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United States Department of Agriculture

Agricultural Research Service

Title: Nocturnal migrations of cotton insect pests indicated by Doppler radar

Authors
item Westbrook, John
item Eyster, Ritchie

Submitted to: National Cotton Council Beltwide Cotton Conference
Publication Type: Proceedings
Publication Acceptance Date: January 6, 2008
Publication Date: June 1, 2003
Citation: Westbrook, J.K., Eyster, R.S. 2003. Nocturnal migrations of cotton insect pests indicated by Doppler radar. Proceedings of the Beltwide Cotton Conference, Memphis, TN, January 6-10, 2003. p. 997-1003.

Interpretive Summary: An outbreak of beet armyworms and other insect pests devastated cotton production in the Lower Rio Grande Valley of Texas in 1995. Major infestations occurred later in the year in other cotton production areas of Texas and Oklahoma, but it is unclear if migratory flights of insect pests contributed to subsequent area-wide infestations. We evaluated the capability of a National Weather Service Doppler radar to monitor migratory flights of insect pests from severely infested cotton production areas. Discrete (source) areas of maximum radar reflectivity appeared approximately a half-hour after sunset and displaced downwind. The source areas were located near major infestations of beet armyworms, loopers, bollworms, and budworms in cotton in the Lower Rio Grande Valley. We envision that, at a minimum, National Weather Service Doppler radar data can be coupled with atmospheric data to estimate the timing and intensity of insect pest migrations for use in crop advisories.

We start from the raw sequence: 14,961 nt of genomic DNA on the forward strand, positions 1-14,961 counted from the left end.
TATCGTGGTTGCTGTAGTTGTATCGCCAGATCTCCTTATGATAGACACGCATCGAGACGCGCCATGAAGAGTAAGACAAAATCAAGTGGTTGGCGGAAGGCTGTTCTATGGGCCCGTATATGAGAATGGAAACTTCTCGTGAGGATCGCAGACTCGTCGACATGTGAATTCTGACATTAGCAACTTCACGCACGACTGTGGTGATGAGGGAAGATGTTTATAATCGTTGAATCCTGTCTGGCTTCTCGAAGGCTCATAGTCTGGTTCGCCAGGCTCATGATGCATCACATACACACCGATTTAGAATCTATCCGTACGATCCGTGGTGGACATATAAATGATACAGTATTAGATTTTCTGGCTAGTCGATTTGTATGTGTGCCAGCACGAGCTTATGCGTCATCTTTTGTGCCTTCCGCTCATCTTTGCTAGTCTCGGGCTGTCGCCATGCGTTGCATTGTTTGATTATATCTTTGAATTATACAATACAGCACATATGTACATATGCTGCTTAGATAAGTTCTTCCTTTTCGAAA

Technical Abstract: An outbreak of beet armyworms and other lepidopterous pests devastated cotton production in the Lower Rio Grande Valley of Texas in 1995. Major infestations occurred later in the year at San Angelo and other cotton production areas in Texas and Oklahoma, but there have been no reports that connected the infestations by these migratory pests. The objective of this study was to evaluate the capability of a WSR-88D Doppler radar to locate and monitor pest emigration from severely infested areas. We found that discrete (source) areas of maximum radar reflectivity (13.5 to 16.5 dBZ) appeared approximately 0.5 h after sunset, and displaced downwind. The source areas were located in the vicinity of major infestations in cotton by beet armyworms, loopers, and bollworms/budworms reported in Willacy County, TX. We envision that, at a minimum, the WSR-88D Doppler radar data can be coupled with atmospheric data to estimate the timing and intensity of dispersal of migrating insect pests for use in crop advisories.

Last Modified: 12/21/2014
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